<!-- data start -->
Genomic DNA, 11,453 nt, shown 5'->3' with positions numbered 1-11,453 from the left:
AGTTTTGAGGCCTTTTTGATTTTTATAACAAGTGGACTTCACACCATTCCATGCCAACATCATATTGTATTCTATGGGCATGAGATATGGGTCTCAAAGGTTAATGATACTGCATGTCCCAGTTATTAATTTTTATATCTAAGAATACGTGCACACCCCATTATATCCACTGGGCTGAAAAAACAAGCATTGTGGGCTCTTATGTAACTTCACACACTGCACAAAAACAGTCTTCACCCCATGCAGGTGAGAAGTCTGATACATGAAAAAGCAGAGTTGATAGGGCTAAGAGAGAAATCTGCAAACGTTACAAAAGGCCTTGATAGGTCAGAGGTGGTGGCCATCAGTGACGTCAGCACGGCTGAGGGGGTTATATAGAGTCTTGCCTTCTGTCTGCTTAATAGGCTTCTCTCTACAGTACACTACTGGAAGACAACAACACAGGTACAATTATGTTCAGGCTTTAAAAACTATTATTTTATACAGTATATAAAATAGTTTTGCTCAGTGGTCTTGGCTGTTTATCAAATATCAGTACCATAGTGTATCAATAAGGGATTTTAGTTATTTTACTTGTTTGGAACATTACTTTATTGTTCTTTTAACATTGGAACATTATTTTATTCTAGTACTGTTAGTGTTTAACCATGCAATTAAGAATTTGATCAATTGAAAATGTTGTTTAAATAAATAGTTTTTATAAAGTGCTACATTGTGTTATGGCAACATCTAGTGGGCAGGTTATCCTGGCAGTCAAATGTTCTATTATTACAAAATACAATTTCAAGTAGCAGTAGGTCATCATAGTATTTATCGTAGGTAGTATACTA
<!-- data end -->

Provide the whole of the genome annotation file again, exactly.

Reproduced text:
Genomic DNA, 11,453 nt, shown 5'->3' with positions numbered 1-11,453 from the left:
AGTTTTGAGGCCTTTTTGATTTTTATAACAAGTGGACTTCACACCATTCCATGCCAACATCATATTGTATTCTATGGGCATGAGATATGGGTCTCAAAGGTTAATGATACTGCATGTCCCAGTTATTAATTTTTATATCTAAGAATACGTGCACACCCCATTATATCCACTGGGCTGAAAAAACAAGCATTGTGGGCTCTTATGTAACTTCACACACTGCACAAAAACAGTCTTCACCCCATGCAGGTGAGAAGTCTGATACATGAAAAAGCAGAGTTGATAGGGCTAAGAGAGAAATCTGCAAACGTTACAAAAGGCCTTGATAGGTCAGAGGTGGTGGCCATCAGTGACGTCAGCACGGCTGAGGGGGTTATATAGAGTCTTGCCTTCTGTCTGCTTAATAGGCTTCTCTCTACAGTACACTACTGGAAGACAACAACACAGGTACAATTATGTTCAGGCTTTAAAAACTATTATTTTATACAGTATATAAAATAGTTTTGCTCAGTGGTCTTGGCTGTTTATCAAATATCAGTACCATAGTGTATCAATAAGGGATTTTAGTTATTTTACTTGTTTGGAACATTACTTTATTGTTCTTTTAACATTGGAACATTATTTTATTCTAGTACTGTTAGTGTTTAACCATGCAATTAAGAATTTGATCAATTGAAAATGTTGTTTAAATAAATAGTTTTTATAAAGTGCTACATTGTGTTATGGCAACATCTAGTGGGCAGGTTATCCTGGCAGTCAAATGTTCTATTATTACAAAATACAATTTCAAGTAGCAGTAGGTCATCATAGTATTTATCGTAGGTAGTATACTA